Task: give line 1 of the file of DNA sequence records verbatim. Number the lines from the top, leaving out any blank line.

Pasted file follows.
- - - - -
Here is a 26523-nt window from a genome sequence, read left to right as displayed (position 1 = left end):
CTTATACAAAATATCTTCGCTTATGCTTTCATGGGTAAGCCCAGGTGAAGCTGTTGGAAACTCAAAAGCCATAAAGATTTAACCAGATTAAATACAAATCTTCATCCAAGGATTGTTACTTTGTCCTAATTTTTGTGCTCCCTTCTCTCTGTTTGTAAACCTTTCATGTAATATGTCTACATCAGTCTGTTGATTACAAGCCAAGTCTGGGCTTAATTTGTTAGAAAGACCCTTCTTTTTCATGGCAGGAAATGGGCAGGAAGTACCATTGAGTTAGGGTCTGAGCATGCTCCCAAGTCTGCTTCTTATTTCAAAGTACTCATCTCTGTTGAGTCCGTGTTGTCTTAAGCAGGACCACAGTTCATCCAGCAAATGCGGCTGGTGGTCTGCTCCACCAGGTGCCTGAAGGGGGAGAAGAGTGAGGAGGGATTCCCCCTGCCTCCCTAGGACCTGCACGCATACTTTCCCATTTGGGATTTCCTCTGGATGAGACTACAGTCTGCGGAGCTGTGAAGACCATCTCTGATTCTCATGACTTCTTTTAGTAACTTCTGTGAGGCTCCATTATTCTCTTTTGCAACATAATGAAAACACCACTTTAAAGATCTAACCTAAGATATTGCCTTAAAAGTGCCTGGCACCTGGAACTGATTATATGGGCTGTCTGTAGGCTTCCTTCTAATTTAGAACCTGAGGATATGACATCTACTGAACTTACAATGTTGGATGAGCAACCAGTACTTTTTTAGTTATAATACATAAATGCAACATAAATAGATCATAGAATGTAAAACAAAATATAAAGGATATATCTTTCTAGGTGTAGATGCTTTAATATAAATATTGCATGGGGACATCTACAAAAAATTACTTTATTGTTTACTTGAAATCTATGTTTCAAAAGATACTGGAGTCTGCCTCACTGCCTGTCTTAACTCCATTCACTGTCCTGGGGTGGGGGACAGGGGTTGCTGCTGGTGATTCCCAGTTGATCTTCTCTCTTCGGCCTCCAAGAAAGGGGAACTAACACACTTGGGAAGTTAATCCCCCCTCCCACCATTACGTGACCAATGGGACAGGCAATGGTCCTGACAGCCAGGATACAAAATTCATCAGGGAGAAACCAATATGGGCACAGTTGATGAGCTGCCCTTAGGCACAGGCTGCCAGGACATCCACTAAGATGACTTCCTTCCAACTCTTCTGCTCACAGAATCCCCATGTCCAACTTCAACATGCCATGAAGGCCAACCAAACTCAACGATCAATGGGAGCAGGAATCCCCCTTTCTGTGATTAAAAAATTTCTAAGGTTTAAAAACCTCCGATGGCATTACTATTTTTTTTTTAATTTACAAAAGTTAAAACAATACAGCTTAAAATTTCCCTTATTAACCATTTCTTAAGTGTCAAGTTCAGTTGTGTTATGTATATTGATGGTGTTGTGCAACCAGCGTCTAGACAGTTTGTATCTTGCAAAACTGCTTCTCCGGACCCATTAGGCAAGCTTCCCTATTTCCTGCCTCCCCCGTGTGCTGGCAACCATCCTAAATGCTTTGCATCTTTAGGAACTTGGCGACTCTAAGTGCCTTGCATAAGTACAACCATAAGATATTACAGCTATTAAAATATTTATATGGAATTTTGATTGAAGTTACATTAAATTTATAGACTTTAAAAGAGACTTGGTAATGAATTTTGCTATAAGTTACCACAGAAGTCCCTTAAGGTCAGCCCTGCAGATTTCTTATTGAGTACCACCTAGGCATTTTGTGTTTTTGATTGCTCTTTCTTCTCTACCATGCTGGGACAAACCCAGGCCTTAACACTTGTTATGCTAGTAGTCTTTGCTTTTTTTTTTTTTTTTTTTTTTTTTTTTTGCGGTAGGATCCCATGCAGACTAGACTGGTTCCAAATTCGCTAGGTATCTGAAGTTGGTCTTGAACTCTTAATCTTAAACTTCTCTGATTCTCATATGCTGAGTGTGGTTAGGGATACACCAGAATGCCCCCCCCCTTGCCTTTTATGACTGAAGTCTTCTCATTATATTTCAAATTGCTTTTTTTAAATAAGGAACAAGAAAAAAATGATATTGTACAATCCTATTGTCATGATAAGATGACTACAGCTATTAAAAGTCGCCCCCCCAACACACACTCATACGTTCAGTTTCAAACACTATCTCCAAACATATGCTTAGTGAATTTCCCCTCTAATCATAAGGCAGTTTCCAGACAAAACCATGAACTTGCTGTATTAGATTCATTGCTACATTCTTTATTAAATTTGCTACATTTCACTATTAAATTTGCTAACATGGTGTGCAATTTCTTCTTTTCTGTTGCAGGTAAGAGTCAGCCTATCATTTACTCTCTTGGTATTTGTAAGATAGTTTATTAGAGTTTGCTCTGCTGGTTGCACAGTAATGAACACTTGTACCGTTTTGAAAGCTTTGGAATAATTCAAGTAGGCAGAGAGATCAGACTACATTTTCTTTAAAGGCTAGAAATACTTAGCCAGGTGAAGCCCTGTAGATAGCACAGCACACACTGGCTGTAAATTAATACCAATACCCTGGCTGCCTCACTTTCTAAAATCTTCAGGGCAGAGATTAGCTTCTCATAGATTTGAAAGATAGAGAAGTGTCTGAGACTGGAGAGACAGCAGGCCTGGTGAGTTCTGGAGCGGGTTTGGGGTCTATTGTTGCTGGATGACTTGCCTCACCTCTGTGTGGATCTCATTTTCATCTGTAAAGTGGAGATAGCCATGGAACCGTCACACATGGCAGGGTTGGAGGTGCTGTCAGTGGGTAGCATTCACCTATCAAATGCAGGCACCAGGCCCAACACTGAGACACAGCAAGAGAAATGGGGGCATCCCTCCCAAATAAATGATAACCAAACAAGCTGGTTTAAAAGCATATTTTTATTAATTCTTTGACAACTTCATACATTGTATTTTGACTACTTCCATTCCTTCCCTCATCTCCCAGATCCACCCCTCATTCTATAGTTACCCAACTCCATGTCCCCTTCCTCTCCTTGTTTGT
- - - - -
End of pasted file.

Here is a 26523-nt window from a genome sequence, read left to right as displayed (position 1 = left end):